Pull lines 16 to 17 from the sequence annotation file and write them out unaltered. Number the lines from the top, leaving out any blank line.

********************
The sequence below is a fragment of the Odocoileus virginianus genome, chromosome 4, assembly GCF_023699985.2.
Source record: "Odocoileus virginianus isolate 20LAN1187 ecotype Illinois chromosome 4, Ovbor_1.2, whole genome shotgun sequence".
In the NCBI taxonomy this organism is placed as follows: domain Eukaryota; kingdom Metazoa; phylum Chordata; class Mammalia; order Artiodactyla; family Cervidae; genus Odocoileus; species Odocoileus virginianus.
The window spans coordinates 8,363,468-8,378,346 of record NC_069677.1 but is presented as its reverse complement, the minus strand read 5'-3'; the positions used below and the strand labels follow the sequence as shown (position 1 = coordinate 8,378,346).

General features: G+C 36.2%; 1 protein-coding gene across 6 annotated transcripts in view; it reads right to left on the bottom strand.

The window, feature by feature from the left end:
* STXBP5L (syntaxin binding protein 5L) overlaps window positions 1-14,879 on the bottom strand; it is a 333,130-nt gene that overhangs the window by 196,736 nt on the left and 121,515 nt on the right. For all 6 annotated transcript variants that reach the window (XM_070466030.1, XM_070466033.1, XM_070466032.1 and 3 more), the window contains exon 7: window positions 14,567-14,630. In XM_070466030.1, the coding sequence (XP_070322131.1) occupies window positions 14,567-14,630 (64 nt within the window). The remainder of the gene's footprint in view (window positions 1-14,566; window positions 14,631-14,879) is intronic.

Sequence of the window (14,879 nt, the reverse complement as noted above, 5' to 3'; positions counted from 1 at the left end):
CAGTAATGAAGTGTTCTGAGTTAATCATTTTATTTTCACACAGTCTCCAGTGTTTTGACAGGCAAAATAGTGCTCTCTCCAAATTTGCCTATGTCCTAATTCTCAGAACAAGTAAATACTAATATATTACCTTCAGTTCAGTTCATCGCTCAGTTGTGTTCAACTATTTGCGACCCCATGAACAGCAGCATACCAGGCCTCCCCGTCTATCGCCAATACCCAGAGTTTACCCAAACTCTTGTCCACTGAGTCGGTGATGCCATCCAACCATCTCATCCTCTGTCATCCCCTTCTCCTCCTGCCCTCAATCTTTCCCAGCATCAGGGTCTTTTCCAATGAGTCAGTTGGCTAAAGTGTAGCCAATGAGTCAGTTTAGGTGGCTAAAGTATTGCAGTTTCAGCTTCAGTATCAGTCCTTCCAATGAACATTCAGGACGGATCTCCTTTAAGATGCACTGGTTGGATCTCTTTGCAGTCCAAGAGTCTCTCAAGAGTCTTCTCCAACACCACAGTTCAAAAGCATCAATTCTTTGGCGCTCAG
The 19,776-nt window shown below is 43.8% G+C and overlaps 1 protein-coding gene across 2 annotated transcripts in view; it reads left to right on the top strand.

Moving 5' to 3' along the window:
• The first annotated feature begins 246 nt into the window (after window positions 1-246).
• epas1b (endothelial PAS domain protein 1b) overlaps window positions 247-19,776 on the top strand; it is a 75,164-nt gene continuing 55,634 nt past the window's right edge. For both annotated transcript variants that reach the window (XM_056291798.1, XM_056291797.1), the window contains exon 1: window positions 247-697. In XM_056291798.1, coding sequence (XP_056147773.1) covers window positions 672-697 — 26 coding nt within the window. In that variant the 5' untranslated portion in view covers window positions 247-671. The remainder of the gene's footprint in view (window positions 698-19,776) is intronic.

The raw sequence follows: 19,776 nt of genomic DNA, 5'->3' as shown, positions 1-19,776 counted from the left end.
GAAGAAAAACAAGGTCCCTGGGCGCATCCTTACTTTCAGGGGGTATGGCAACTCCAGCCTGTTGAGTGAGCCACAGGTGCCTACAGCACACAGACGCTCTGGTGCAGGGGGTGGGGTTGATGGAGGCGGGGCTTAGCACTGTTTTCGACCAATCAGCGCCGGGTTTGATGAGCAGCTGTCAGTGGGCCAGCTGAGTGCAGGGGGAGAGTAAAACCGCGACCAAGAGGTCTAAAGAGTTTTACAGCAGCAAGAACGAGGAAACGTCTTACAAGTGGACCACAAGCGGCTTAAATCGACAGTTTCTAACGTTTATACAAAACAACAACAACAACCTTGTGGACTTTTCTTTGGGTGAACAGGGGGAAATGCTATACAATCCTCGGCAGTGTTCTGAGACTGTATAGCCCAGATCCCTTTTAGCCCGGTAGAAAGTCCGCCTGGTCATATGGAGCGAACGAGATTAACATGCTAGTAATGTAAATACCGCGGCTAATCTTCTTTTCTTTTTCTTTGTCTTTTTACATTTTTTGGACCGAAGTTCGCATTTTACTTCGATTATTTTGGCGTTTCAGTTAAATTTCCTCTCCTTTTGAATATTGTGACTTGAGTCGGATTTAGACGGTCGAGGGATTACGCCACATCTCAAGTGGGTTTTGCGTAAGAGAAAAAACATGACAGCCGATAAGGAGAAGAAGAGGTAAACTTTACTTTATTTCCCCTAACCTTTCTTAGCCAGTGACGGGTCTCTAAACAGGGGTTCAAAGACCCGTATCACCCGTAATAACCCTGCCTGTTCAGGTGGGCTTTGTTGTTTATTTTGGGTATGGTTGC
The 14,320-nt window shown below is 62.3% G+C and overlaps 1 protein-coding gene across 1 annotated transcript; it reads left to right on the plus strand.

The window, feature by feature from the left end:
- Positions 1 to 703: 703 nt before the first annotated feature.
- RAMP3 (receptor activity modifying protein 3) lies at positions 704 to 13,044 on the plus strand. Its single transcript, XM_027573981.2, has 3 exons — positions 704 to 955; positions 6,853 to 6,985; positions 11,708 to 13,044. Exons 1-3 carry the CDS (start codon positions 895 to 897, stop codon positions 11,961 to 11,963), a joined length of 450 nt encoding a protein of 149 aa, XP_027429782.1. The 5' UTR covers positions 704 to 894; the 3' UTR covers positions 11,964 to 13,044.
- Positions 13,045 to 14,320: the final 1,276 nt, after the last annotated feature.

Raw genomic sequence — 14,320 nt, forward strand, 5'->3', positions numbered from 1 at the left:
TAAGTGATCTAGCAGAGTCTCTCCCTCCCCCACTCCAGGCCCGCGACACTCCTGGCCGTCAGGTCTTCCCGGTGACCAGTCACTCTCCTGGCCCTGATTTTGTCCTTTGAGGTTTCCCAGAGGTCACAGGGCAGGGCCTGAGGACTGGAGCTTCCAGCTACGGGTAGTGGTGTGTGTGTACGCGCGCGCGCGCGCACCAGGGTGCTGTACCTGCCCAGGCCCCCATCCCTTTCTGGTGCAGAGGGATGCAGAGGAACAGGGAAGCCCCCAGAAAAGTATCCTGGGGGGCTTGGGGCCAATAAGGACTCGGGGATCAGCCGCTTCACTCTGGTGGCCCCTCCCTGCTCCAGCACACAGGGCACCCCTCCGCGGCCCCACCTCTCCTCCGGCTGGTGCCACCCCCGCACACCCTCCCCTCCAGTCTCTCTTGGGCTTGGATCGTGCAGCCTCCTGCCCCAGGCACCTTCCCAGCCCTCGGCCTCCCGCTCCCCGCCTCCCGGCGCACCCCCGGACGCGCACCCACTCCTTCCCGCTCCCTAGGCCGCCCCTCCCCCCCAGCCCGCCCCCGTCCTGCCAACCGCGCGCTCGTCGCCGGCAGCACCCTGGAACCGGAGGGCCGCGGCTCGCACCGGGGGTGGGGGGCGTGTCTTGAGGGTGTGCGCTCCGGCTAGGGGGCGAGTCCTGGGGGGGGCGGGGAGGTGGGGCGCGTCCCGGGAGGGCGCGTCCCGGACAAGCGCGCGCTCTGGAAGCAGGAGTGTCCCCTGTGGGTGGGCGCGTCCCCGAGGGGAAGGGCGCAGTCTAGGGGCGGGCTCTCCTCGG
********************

The 14,320-nt window shown below is 62.3% G+C and overlaps 1 protein-coding gene across 1 annotated transcript; it reads left to right on the plus strand.

The window, feature by feature from the left end: